Commonwealth v. Mitchell

Decision Date30 December 2003
PartiesCOMMONWEALTH of Pennsylvania, Appellee v. Isaac MITCHELL, Appellant.
CourtPennsylvania Supreme Court

Louis Theodore Savino, Philadelphia, for Isaac Mitchell, Appellant.

Hugh J. Burns, Philadelphia, Amy Zapp, Harrisburg, for the Com. of PA, Appellee.



Chief Justice CAPPY.

This is a direct appeal from the imposition of two sentences of death. 42 Pa.C.S. § 9711. On February 22, 1999, Isaac Mitchell, Sr. and his two sons, Isaac, Jr. (Hasan) and Yusef, were tried before a jury, for the murders of Jamika Wright and Derrick Washington. Yusef Mitchell was acquitted of all charges prior to the case being given to the jury. Hasan Mitchell was found not guilty on all counts.

Isaac Mitchell, Sr., Appellant herein, was convicted of two counts of first degree murder, possession of an instrument of crime and aggravated assault.1 After further deliberation the jury found the existence of three aggravating circumstances as to each murder and no mitigating circumstances.2 Appellant was sentenced to death on both counts of murder in the first degree. This appeal followed from the imposition of sentence.

Although Appellant does not challenge the sufficiency of the evidence with regard to his convictions for first-degree murder, we are required to undertake an independent review of the sufficiency of the evidence in all capital cases. Commonwealth v. Zettlemoyer, 500 Pa. 16, 454 A.2d 937, 942 n. 3 (1982), cert. denied, 461 U.S. 970, 103 S.Ct. 2444, 77 L.Ed.2d 1327 (1983). The standard for reviewing the sufficiency of the evidence is whether the evidence admitted at trial and all reasonable inferences drawn therefrom, when viewed in the light most favorable to the Commonwealth as the verdict winner, is sufficient to support all the elements of the offenses beyond a reasonable doubt. Commonwealth v. Miller, 541 Pa. 531, 664 A.2d 1310, 1314 (1995).

In order to sustain a conviction for first-degree murder, the evidence must establish that a human being was unlawfully killed, that the accused did the killing, and that the killing was done in an intentional, deliberate, and premeditated way. 18 Pa.C.S. § 2502(a), (d); Commonwealth v. Mitchell, 528 Pa. 546, 599 A.2d 624, 626 (1991). It is the specific intent to kill which distinguishes murder in the first degree from lesser grades of the crime. Commonwealth v. Smith, 548 Pa. 65, 694 A.2d 1086, 1088 (1997),cert. denied, 525 U.S. 847, 119 S.Ct. 118, 142 L.Ed.2d 95 (1998). The use of a deadly weapon on a vital part of a human body is sufficient to establish the specific intent to kill. Commonwealth v. Walker, 540 Pa. 80, 656 A.2d 90, 95,cert. denied, 516 U.S. 854, 116 S.Ct. 156, 133 L.Ed.2d 100 (1995).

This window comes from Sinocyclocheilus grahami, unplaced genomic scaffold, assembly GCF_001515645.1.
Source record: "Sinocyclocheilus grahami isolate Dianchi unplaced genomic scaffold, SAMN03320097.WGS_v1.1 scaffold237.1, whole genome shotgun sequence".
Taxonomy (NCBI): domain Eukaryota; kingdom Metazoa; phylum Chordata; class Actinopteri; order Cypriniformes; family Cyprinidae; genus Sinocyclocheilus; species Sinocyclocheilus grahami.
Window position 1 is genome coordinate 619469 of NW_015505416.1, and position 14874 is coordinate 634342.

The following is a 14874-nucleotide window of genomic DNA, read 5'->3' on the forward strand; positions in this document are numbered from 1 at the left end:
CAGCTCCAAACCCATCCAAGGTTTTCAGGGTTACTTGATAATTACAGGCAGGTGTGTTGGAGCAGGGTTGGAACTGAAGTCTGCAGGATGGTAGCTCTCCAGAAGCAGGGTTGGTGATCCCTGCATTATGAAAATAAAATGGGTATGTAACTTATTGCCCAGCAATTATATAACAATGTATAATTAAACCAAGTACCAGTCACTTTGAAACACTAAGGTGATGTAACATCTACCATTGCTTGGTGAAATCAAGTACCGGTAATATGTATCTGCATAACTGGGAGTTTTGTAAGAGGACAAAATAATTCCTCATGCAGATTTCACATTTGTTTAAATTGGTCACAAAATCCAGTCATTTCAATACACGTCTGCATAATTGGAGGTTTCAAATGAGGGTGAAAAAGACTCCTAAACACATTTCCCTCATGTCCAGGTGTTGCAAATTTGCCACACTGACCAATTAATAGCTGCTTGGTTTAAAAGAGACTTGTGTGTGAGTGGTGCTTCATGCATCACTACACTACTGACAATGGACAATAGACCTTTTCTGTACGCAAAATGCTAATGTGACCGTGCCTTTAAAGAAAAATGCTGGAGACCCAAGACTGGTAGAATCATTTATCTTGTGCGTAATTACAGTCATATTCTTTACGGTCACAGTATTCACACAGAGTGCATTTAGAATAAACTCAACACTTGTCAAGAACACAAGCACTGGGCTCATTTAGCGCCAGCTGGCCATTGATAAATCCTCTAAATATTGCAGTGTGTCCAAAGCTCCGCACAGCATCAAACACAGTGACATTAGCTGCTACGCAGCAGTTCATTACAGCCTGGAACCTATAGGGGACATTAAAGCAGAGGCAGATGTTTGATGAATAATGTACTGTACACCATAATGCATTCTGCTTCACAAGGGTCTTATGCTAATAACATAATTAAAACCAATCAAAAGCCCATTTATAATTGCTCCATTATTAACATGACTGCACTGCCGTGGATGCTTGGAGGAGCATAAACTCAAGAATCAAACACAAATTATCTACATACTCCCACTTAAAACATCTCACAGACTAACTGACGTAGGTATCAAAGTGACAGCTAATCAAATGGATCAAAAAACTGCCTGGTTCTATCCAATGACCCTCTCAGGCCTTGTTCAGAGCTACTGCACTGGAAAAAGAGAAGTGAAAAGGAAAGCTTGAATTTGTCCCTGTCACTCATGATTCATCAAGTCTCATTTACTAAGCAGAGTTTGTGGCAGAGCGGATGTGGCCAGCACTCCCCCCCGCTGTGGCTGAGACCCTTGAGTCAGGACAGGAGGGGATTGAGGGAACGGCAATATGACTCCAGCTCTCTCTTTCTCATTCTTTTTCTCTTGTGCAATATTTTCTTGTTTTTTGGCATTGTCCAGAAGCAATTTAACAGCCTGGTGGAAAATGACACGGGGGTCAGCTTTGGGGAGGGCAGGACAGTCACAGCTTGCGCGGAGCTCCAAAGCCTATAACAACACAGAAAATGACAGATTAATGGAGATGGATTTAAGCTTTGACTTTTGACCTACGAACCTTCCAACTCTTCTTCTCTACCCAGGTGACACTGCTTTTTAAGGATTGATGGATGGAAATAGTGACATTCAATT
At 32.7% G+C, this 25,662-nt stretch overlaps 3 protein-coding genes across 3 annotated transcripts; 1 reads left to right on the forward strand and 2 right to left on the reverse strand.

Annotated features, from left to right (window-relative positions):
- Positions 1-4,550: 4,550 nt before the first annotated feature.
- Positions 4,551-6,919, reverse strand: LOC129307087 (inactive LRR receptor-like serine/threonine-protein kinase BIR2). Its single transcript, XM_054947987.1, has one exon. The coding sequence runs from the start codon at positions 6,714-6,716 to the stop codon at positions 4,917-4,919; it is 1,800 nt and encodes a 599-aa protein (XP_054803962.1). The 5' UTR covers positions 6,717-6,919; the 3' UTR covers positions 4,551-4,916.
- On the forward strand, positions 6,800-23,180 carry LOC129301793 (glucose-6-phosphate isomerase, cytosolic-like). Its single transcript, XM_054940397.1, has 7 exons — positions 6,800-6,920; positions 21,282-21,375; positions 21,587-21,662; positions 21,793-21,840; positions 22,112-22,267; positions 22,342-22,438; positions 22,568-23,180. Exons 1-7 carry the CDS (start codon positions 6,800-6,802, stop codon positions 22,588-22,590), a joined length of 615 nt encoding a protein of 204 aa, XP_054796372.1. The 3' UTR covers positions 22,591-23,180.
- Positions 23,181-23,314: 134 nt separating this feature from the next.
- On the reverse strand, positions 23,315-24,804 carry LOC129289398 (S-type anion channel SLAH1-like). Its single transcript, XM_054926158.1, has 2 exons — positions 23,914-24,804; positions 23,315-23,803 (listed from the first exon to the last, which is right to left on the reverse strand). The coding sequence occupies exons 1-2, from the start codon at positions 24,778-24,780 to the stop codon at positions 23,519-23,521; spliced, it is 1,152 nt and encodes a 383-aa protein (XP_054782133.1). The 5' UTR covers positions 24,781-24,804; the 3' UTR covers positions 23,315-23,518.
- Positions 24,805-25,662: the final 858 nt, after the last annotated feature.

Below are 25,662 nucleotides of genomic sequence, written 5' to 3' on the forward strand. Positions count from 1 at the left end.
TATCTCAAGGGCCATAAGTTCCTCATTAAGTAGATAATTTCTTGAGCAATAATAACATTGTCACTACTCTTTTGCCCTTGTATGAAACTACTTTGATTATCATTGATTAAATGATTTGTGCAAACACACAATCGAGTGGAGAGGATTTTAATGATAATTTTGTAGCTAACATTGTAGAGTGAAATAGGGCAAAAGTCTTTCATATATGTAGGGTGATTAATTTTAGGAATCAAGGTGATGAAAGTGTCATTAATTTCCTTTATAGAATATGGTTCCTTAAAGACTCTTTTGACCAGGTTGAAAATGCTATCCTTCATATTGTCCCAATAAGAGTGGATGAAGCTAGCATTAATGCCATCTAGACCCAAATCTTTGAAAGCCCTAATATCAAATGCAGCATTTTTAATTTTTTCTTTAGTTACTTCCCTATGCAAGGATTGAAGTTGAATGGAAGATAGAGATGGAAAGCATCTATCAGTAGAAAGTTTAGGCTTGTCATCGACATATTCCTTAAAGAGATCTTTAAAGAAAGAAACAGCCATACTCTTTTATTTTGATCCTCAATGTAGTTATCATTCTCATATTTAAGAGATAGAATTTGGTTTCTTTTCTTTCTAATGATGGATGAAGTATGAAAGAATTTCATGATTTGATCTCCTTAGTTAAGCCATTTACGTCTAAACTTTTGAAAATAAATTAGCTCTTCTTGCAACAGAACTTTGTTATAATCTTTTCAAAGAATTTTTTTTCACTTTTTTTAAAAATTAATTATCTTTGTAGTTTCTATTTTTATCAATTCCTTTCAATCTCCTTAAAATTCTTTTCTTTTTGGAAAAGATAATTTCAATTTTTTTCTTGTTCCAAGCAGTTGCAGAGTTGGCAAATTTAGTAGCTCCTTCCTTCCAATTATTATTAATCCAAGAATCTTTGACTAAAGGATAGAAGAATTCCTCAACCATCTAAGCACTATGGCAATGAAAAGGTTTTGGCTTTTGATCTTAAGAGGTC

On November 9, 1997, Hasan Mitchell and Montrell Washington were among a group of individuals that attended a professional basketball game in Philadelphia. After the game, Hasan and Montrell returned to the neighborhood where Hasan lived, at Montrose Street and Hall Place in Philadelphia, Pennsylvania. Montrell had previously lived in the same neighborhood and returned there after the game to visit some of his relatives. Hasan and Montrell exchanged differing views as to the merits of certain basketball players. The exchange of opinions became heated and Montrell slapped Hasan. Before the two men became further engaged in a physical dispute, friends intervened to separate them, and Montrell walked away from the area. Hasan called the Philadelphia police to report the physical encounter between himself and Montrell. A patrol car was dispatched to the scene, and Hasan explained to Officer Revell that Montrell struck him during an argument. As Hasan was not in need of medical attention, the officer explained that the matter would be a summary offense and directed Hasan on how to proceed with a private complaint. The discussion between Hasan and Officer Revell concluded at approximately 9:30 p.m.

About 10:00 p.m. Montrell was returning to his grandmother's house at 321 Hall Place, through the rear yard, when he observed that a small crowd had gathered. Montrell identified his brother Derrick, his cousin Jamika, and Appellant with his sons Yusef and Hasan; there was another man in the crowd who Montrell could not identify. As Montrell approached the group he observed Appellant fire a gun twice in the direction of Derrick. Montrell immediately turned away from Appellant and began to run. As he was running Montrell heard three more gunshots. Montrell was shot in the left shoulder. Montrell turned back towards the direction of the gunfire and saw Jamika lying on the ground and heard her crying. Montrell flagged down a car driven by a friend and was transported to a nearby hospital. The cause of death for both Derrick and Jamika was a gunshot wound to the chest, fired at close range, from the same gun that injured Montrell.